Re:Not about being green (1)

irc.goatse.cx troll (593289) | more than 8 years ago | (#15228474)

In 6 years, I'd probably still take it assuming its still working. :(

Re:Not about being green (1)

Ohreally_factor (593551) | more than 8 years ago | (#15228479)

Judging by the way the used Mac market works currently, in six years you can probably sell it for $300 - $500. OTOH, if you have a G3 product or a sub Ghz G4, it probably won't be worth your while to sell. Higher speed G4s will be borderline, and G5s will probably still be worth something, despite the transition to Intel.

Re:Not about being green (1)

Jeffrey Baker (6191) | more than 8 years ago | (#15228884)

The dividing line seems to be which computers can run the latest Mac OS X and which cannot. The Pismo model PowerBook G3 is still relatively valuable (about $400) while the older models of the same laptop, which have the same CPU but lack FireWire ports and cannot run Tiger, are worth rather less.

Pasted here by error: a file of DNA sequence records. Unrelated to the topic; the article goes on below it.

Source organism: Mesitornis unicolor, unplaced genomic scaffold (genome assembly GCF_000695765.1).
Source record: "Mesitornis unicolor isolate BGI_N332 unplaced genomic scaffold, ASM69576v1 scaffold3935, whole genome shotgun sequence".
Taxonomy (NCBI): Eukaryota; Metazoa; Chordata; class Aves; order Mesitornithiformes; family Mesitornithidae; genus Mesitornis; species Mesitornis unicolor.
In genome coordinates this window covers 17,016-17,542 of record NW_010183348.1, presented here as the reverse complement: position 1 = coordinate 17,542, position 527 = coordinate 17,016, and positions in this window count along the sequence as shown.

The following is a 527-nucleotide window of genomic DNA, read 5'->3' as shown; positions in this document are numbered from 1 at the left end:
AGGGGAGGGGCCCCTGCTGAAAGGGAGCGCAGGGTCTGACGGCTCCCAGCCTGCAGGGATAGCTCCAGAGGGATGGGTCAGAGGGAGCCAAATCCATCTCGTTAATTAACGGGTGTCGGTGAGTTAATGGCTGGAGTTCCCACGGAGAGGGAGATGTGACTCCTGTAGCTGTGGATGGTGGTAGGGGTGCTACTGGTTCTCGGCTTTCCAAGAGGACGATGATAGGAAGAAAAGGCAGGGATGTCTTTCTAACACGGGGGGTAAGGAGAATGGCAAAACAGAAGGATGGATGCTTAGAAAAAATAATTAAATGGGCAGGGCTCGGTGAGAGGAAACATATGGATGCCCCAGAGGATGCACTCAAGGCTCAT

Silicon Valley Toxics Coalition vs. Apple (4, Informative)

reporter (666905) | more than 8 years ago | (#15228388)

DAldredge (2353) incorrectly stated, "This isn't about being green, ..." On the contrary, the CNN report [cnn.com] mentioned in the lead article starting this thread of discussion talks explicitly about recycling.

How has Apple handled recycling?

According to the "The 2005 Computer Report Card [svtc.org] " by the Silicon Valley Toxics Coalition, "Apple, Dell, Gateway, and HP are the companies that use recyclers that have signed the Electronic Recyclers Pledge of Stewardship. To learn more about the Recycler Pledge go to: http://www.svtc.org///cleancc/recycle/recycler_ple dge.htm [svtc.org] ".